Veterans and their family members are continuing to struggle with and suffer from the effects of toxic exposures. Unlike the more visible wounds of combat, the effects of toxic exposure are often invisible to the onlooker and affect more than the individual service member. Toxin-exposed Veterans and their descendants suffer from complex constellations of cancers, and a multitude of chronic medical disorders.
Over the long term, financial and human resources expenditures will be greatly reduced as exposures and diseases are detected earlier, enabling earlier medical intervention, and reducing or eventually eliminating our current reliance on presumptive exposures.
Of course, we continue to advocate for approval of bills awarding presumptive benefits such as HR 1713, the Lonnie Kilpatrick Central Pacific Herbicide Relief Act to cover herbicide exposures on Guam and other islands, HR 2201 to modify the presumption of service connection for veterans who were exposed to herbicide agents while serving in the Armed Forces in Thailand during the Vietnam era, and HR4086, the Protection for Veterans Burn Pit Exposure Act but these bills, like the Blue Water Navy Act, can take decades these veterans and their families don’t have to get passed.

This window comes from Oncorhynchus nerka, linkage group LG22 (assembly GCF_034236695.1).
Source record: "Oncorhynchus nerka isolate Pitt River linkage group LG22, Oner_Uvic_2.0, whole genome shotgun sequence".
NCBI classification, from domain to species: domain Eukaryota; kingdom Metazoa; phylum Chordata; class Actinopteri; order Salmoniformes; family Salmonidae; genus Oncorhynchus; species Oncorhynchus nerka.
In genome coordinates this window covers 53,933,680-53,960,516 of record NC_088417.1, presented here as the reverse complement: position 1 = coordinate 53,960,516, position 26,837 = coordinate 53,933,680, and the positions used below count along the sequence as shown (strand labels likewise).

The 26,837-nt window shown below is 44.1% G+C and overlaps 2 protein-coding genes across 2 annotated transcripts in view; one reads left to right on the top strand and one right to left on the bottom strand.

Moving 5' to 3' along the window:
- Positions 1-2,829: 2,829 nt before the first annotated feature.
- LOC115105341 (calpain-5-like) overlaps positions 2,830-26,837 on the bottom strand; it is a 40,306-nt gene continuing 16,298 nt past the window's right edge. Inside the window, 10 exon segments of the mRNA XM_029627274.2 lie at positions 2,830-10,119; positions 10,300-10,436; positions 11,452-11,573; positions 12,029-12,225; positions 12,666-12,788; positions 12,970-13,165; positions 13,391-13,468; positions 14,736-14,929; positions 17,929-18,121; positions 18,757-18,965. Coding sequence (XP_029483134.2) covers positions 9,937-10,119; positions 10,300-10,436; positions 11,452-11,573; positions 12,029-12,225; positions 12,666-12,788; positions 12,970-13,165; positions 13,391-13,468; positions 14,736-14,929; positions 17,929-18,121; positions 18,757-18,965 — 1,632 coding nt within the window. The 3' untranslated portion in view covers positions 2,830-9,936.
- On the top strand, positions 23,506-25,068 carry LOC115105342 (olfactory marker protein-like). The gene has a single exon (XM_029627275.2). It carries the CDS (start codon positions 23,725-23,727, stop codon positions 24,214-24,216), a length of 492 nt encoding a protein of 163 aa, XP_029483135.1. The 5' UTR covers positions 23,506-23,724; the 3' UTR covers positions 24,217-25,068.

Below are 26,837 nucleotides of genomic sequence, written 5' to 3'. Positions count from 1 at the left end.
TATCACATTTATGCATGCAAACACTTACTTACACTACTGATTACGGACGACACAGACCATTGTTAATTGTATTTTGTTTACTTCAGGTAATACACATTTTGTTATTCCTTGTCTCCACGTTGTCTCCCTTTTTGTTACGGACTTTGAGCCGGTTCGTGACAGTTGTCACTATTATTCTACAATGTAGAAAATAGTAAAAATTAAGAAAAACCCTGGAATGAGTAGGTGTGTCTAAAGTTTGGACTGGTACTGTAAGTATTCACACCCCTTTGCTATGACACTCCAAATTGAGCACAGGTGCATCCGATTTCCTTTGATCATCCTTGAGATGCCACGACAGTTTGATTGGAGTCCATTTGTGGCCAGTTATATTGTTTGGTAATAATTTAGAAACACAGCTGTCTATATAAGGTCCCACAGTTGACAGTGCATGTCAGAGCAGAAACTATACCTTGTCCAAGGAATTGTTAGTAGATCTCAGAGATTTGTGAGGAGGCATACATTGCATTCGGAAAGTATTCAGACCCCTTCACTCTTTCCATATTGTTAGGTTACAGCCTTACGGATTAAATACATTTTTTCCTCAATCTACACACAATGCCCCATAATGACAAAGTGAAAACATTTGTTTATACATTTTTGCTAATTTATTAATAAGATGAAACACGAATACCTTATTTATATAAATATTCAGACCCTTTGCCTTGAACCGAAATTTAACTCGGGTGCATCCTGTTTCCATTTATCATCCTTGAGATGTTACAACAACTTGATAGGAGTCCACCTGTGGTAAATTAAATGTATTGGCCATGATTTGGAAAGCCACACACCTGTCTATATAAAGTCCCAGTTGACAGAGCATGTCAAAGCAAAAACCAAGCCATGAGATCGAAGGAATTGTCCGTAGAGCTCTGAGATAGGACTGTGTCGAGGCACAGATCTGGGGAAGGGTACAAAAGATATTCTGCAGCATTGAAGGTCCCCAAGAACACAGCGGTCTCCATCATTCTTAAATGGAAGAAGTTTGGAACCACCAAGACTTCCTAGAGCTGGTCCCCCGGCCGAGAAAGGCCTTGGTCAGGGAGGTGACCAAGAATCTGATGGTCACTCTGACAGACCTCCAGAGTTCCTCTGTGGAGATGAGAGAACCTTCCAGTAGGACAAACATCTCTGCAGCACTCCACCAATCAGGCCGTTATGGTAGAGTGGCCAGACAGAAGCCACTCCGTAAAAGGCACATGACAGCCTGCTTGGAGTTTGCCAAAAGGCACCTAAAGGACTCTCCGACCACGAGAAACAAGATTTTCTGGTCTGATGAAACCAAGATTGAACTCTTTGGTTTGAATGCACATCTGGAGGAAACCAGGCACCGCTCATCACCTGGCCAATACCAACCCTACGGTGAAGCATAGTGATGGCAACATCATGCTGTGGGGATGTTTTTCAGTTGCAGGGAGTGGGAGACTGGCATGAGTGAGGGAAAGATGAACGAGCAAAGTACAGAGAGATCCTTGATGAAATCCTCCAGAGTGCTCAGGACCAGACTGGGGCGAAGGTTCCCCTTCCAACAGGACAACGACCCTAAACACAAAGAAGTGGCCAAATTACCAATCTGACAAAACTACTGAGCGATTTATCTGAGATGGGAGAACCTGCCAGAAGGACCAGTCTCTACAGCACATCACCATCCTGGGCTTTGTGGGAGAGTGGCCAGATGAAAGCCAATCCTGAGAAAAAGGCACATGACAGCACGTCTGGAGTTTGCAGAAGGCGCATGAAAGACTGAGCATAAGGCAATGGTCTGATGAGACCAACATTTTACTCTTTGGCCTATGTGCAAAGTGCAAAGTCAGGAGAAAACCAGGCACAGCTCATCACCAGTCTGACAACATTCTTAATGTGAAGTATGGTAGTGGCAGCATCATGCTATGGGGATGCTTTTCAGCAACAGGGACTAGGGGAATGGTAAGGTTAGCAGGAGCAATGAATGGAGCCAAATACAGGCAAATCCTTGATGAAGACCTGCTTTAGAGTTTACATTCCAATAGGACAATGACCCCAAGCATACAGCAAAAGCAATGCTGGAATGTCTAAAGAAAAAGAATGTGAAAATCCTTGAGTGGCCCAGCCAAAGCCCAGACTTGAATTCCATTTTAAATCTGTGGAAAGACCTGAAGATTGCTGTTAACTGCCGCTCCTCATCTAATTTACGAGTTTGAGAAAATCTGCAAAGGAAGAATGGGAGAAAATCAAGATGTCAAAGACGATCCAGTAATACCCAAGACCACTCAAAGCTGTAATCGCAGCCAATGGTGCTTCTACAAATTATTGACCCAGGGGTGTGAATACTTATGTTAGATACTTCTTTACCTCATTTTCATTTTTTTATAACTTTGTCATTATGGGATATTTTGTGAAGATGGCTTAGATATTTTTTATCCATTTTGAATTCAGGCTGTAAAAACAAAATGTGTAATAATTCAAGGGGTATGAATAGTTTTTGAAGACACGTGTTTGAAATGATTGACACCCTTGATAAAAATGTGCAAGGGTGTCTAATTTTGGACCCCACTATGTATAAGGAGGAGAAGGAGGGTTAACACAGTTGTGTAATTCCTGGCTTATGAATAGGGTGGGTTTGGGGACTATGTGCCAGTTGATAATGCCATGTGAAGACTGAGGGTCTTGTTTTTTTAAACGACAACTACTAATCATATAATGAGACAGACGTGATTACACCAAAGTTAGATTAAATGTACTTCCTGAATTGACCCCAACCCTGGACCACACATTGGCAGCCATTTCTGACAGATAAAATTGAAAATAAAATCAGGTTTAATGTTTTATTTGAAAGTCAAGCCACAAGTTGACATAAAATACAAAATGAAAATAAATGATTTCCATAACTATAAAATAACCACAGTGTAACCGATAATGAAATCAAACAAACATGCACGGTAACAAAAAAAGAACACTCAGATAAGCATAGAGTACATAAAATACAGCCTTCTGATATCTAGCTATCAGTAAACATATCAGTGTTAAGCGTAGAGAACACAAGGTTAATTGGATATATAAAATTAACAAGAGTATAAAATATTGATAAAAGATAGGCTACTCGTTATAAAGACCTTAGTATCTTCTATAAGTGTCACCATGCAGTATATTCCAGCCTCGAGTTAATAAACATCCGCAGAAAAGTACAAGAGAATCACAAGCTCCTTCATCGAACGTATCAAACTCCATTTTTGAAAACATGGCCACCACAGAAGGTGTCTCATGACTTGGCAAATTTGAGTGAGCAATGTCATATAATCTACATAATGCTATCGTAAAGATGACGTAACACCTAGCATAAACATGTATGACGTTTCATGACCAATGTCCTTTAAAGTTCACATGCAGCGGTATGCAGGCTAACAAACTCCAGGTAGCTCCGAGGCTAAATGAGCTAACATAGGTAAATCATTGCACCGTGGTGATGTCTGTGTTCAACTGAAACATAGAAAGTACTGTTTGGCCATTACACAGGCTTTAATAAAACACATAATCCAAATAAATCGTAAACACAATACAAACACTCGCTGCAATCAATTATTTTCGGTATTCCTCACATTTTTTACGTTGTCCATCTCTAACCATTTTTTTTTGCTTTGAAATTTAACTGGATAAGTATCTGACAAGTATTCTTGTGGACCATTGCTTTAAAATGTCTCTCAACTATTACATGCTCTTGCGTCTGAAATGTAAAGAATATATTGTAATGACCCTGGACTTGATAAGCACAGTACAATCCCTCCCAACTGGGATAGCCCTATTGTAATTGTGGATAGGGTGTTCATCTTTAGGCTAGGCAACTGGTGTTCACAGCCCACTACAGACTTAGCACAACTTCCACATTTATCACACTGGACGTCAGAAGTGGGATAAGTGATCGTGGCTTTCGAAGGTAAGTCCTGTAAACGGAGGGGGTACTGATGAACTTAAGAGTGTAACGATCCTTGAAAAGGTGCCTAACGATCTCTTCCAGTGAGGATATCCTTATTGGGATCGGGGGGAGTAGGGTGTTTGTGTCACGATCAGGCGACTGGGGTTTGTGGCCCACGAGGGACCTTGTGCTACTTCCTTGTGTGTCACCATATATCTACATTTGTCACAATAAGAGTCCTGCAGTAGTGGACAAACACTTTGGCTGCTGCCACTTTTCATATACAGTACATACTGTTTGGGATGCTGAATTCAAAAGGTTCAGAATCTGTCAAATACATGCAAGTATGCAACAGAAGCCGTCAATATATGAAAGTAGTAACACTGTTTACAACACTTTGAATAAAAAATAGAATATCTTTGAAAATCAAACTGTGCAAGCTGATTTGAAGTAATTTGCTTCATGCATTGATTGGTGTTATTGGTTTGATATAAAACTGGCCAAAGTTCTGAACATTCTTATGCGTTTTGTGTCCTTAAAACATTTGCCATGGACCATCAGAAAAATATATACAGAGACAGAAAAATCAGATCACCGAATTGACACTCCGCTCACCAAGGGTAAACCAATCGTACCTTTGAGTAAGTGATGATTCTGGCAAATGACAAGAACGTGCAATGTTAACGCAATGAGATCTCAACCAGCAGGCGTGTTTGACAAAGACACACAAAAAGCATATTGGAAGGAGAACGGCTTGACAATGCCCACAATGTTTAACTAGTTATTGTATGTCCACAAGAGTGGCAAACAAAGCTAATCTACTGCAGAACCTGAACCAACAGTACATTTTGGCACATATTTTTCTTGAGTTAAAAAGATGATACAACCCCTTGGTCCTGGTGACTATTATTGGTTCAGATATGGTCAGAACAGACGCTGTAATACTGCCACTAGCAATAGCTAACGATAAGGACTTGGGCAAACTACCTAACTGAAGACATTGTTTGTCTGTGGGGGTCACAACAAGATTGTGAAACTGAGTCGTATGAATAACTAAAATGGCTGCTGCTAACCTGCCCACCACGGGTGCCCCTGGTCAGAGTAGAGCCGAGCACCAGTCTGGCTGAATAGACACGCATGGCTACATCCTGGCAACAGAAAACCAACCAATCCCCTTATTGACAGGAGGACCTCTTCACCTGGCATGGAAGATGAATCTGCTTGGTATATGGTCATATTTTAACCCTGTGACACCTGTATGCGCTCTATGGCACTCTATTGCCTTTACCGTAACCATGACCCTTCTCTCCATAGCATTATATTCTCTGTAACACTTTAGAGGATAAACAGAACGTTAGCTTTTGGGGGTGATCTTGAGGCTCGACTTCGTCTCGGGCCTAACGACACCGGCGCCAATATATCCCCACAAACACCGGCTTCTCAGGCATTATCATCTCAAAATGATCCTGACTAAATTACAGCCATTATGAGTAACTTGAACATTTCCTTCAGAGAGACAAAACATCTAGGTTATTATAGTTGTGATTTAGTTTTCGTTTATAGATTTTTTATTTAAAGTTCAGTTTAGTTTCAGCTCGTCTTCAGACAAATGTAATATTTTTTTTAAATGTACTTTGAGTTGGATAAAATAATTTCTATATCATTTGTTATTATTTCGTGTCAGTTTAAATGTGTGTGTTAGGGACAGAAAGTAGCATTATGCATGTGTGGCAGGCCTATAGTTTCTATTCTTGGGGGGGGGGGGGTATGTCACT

That is why our litigation strategy includes requesting Administrative Procedures Act rulemaking from the VA mirroring the presumptive legislation. We expect we’ll be back in court this coming year. This pathway is the same strategy we eventually implemented for the Blue Water Navy presumption benefits which culminated with our winning Procopio court case, finally enabling Blue Water Navy legislation to pass last year after nearly a decade of failure in Congress caused by Pay-Go Rule issues.
Our 2021 education mission is a continuing legal education for attorneys and veteran service officer training offering on Blue Water Navy Claims education seminar. We just completed our first one in Tampa, Florida and plan to accomplish at least four more throughout the country this year.
Our fight continues. That is why MVA became a founding member of Toxic Exposures in the Military (TEAM) and fully supports the TEAM Toxic Exposure legislation. Shamefully, the reality is the DoD and VA are not being held accountable regarding military toxic exposures of all types: radiation, chemical, or biological and we must keep working together from all angles to find solutions to this decades long challenge.